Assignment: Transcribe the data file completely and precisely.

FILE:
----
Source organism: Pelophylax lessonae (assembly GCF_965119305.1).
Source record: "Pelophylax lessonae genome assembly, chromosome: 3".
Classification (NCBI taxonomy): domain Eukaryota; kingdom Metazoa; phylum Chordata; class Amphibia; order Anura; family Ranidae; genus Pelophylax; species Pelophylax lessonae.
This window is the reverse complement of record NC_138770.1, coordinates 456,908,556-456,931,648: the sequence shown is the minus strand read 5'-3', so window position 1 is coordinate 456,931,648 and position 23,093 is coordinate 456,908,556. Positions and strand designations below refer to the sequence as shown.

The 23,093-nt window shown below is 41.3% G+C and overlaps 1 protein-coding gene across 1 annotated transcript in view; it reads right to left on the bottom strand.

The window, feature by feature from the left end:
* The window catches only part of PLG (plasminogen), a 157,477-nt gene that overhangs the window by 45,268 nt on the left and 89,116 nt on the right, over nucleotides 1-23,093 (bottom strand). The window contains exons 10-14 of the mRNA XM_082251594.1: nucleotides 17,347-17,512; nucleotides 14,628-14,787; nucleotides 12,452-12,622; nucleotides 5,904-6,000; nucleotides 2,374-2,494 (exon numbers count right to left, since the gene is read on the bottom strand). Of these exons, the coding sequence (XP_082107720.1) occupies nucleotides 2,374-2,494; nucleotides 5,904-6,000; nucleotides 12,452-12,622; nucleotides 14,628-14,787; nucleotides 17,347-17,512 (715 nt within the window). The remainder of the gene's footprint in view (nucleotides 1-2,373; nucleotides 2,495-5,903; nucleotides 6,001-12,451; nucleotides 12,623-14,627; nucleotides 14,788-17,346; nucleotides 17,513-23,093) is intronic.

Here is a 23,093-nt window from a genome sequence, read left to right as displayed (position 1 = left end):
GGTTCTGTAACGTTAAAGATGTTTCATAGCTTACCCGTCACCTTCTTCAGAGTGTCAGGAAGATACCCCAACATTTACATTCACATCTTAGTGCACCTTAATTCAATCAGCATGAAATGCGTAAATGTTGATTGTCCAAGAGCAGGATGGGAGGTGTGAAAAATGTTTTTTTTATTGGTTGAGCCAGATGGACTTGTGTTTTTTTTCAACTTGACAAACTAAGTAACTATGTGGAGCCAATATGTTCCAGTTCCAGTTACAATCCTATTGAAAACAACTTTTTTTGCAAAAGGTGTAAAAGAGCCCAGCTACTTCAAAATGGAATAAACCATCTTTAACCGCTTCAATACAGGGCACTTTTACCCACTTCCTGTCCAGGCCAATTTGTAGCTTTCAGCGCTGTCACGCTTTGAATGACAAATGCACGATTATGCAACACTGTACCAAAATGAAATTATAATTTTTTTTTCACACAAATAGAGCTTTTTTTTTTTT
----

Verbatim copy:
Source organism: Pelophylax lessonae (assembly GCF_965119305.1).
Source record: "Pelophylax lessonae genome assembly, chromosome: 3".
Classification (NCBI taxonomy): domain Eukaryota; kingdom Metazoa; phylum Chordata; class Amphibia; order Anura; family Ranidae; genus Pelophylax; species Pelophylax lessonae.
This window is the reverse complement of record NC_138770.1, coordinates 456,908,556-456,931,648: the sequence shown is the minus strand read 5'-3', so window position 1 is coordinate 456,931,648 and position 23,093 is coordinate 456,908,556. Positions and strand designations below refer to the sequence as shown.

The 23,093-nt window shown below is 41.3% G+C and overlaps 1 protein-coding gene across 1 annotated transcript in view; it reads right to left on the bottom strand.

The window, feature by feature from the left end:
* The window catches only part of PLG (plasminogen), a 157,477-nt gene that overhangs the window by 45,268 nt on the left and 89,116 nt on the right, over nucleotides 1-23,093 (bottom strand). The window contains exons 10-14 of the mRNA XM_082251594.1: nucleotides 17,347-17,512; nucleotides 14,628-14,787; nucleotides 12,452-12,622; nucleotides 5,904-6,000; nucleotides 2,374-2,494 (exon numbers count right to left, since the gene is read on the bottom strand). Of these exons, the coding sequence (XP_082107720.1) occupies nucleotides 2,374-2,494; nucleotides 5,904-6,000; nucleotides 12,452-12,622; nucleotides 14,628-14,787; nucleotides 17,347-17,512 (715 nt within the window). The remainder of the gene's footprint in view (nucleotides 1-2,373; nucleotides 2,495-5,903; nucleotides 6,001-12,451; nucleotides 12,623-14,627; nucleotides 14,788-17,346; nucleotides 17,513-23,093) is intronic.

Here is a 23,093-nt window from a genome sequence, read left to right as displayed (position 1 = left end):
GGTTCTGTAACGTTAAAGATGTTTCATAGCTTACCCGTCACCTTCTTCAGAGTGTCAGGAAGATACCCCAACATTTACATTCACATCTTAGTGCACCTTAATTCAATCAGCATGAAATGCGTAAATGTTGATTGTCCAAGAGCAGGATGGGAGGTGTGAAAAATGTTTTTTTTATTGGTTGAGCCAGATGGACTTGTGTTTTTTTTCAACTTGACAAACTAAGTAACTATGTGGAGCCAATATGTTCCAGTTCCAGTTACAATCCTATTGAAAACAACTTTTTTTGCAAAAGGTGTAAAAGAGCCCAGCTACTTCAAAATGGAATAAACCATCTTTAACCGCTTCAATACAGGGCACTTTTACCCACTTCCTGTCCAGGCCAATTTGTAGCTTTCAGCGCTGTCACGCTTTGAATGACAAATGCACGATTATGCAACACTGTACCAAAATGAAATTATAATTTTTTTTTCACACAAATAGAGCTTTTTTTTTTTT